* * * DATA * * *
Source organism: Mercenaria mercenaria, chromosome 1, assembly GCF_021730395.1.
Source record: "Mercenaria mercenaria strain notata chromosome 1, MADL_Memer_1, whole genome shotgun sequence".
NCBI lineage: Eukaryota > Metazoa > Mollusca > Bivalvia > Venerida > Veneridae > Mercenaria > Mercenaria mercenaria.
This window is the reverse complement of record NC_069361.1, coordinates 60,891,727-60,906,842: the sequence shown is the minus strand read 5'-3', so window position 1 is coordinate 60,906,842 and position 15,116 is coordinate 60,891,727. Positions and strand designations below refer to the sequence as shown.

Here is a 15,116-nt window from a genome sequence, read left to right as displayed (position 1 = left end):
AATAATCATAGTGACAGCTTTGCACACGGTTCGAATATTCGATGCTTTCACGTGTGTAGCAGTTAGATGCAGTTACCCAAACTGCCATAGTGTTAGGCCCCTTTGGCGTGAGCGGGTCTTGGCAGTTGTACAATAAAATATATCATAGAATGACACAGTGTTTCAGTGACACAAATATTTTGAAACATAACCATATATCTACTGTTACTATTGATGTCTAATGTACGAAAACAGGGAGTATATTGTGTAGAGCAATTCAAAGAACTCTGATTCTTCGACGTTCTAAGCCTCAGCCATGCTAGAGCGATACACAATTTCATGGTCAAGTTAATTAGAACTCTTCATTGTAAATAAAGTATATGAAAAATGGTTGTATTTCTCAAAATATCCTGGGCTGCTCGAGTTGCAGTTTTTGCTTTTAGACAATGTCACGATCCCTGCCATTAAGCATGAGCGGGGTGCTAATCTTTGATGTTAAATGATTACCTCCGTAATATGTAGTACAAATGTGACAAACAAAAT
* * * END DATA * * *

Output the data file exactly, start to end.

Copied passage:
Source organism: Mercenaria mercenaria, chromosome 1, assembly GCF_021730395.1.
Source record: "Mercenaria mercenaria strain notata chromosome 1, MADL_Memer_1, whole genome shotgun sequence".
NCBI lineage: Eukaryota > Metazoa > Mollusca > Bivalvia > Venerida > Veneridae > Mercenaria > Mercenaria mercenaria.
This window is the reverse complement of record NC_069361.1, coordinates 60,891,727-60,906,842: the sequence shown is the minus strand read 5'-3', so window position 1 is coordinate 60,906,842 and position 15,116 is coordinate 60,891,727. Positions and strand designations below refer to the sequence as shown.

Here is a 15,116-nt window from a genome sequence, read left to right as displayed (position 1 = left end):
AATAATCATAGTGACAGCTTTGCACACGGTTCGAATATTCGATGCTTTCACGTGTGTAGCAGTTAGATGCAGTTACCCAAACTGCCATAGTGTTAGGCCCCTTTGGCGTGAGCGGGTCTTGGCAGTTGTACAATAAAATATATCATAGAATGACACAGTGTTTCAGTGACACAAATATTTTGAAACATAACCATATATCTACTGTTACTATTGATGTCTAATGTACGAAAACAGGGAGTATATTGTGTAGAGCAATTCAAAGAACTCTGATTCTTCGACGTTCTAAGCCTCAGCCATGCTAGAGCGATACACAATTTCATGGTCAAGTTAATTAGAACTCTTCATTGTAAATAAAGTATATGAAAAATGGTTGTATTTCTCAAAATATCCTGGGCTGCTCGAGTTGCAGTTTTTGCTTTTAGACAATGTCACGATCCCTGCCATTAAGCATGAGCGGGGTGCTAATCTTTGATGTTAAATGATTACCTCCGTAATATGTAGTACAAATGTGACAAACAAAAT